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Body mass index, weight loss and survival in advanced lung cancer: a review


Article: Associations between body mass index, weight loss and overall survival in patients with advanced lung cancer

For patients with advanced-stage cancer, weight loss and lower body mass index has been associated with shorter rates of survival. On the other hand, obesity has been associated with longer survival. Weight loss or cachexia could therefore be used as a prognostic tool, although it has not yet been studied much in clinical trials. It is predicted to be due to the fact that decreased muscle mass is a predictor of shortened survival, as well as lowered nutrient stores and activity level. However, further research is required into understanding weight loss in relation to cancer survival rates, especially in the context of therapies such as chemotherapy, as it is not fully known how this interacts with body mass.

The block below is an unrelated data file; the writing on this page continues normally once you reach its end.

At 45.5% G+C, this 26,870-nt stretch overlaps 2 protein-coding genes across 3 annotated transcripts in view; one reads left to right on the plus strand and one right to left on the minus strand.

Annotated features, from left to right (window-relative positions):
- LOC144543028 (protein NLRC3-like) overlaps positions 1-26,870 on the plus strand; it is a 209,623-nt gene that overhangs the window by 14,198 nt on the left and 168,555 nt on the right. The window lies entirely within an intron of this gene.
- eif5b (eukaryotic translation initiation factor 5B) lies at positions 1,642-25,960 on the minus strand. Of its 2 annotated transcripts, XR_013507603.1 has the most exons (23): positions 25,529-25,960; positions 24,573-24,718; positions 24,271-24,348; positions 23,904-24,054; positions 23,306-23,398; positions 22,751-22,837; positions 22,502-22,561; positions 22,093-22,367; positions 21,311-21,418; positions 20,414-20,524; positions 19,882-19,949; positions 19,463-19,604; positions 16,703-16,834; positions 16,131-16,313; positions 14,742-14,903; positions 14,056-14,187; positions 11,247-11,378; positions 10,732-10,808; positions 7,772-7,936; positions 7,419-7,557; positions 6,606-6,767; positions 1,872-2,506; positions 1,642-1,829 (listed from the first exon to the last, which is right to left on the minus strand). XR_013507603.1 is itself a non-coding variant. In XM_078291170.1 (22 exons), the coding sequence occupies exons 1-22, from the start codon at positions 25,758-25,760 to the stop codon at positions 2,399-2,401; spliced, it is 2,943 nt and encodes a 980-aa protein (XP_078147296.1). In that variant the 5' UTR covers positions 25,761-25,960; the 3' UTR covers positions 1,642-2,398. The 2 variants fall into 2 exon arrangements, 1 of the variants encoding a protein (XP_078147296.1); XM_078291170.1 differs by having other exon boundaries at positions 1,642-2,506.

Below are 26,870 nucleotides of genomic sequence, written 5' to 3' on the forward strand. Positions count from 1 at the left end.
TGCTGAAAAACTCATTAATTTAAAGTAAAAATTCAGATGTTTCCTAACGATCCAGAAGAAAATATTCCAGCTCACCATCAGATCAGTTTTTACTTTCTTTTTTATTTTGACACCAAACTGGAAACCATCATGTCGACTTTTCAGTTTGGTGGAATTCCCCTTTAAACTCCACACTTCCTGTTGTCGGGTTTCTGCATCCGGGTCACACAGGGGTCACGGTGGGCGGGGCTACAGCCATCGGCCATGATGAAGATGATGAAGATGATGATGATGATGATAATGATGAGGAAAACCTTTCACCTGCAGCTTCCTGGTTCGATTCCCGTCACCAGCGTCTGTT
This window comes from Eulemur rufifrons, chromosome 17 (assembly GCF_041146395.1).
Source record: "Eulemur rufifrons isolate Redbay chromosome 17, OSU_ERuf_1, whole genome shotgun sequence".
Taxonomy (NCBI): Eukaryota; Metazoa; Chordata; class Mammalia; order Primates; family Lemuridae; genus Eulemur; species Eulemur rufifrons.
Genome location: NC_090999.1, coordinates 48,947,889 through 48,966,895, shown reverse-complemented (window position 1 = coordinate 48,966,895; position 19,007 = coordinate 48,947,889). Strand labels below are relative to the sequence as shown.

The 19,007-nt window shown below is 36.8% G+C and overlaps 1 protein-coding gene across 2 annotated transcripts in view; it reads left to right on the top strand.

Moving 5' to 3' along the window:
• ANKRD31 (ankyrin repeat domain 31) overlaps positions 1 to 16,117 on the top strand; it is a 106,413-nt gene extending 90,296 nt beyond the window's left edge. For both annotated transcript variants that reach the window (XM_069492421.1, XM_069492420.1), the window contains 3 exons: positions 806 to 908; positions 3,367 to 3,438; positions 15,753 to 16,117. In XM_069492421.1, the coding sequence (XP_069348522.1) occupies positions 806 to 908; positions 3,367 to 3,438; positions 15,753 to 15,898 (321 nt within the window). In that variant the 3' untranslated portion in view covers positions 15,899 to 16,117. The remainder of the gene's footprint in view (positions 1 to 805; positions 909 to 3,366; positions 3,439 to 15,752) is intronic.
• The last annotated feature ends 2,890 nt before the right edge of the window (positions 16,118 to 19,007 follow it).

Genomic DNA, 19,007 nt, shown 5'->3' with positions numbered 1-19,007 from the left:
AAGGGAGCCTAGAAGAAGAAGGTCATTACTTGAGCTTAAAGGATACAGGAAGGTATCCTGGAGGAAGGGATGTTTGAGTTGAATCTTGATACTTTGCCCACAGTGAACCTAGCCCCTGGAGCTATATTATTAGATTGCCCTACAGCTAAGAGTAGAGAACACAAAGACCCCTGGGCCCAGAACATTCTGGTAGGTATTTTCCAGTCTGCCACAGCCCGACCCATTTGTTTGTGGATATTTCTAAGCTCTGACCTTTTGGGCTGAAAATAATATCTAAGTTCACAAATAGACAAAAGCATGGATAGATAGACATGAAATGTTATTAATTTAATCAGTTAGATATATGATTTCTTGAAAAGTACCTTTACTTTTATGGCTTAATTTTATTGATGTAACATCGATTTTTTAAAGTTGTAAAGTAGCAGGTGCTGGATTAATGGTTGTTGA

This review by Oswalt C et al. aimed to explore the relationship between body mass index, weight loss and survival rates in advanced lung cancer.

Key learnings

Further research is needed into understanding how body mass index and weight loss may relate to advanced lung cancer, as well as other cancer and diseases in general. This may provide a useful prognostic tool as well as an insight into cachexia.

Reviewed by: Z. Beketova

Authors: Oswalt C, Liu Y, Pang H, et al.

Published in: Journal of Cachexia, Sarcopenia and Muscle 2022

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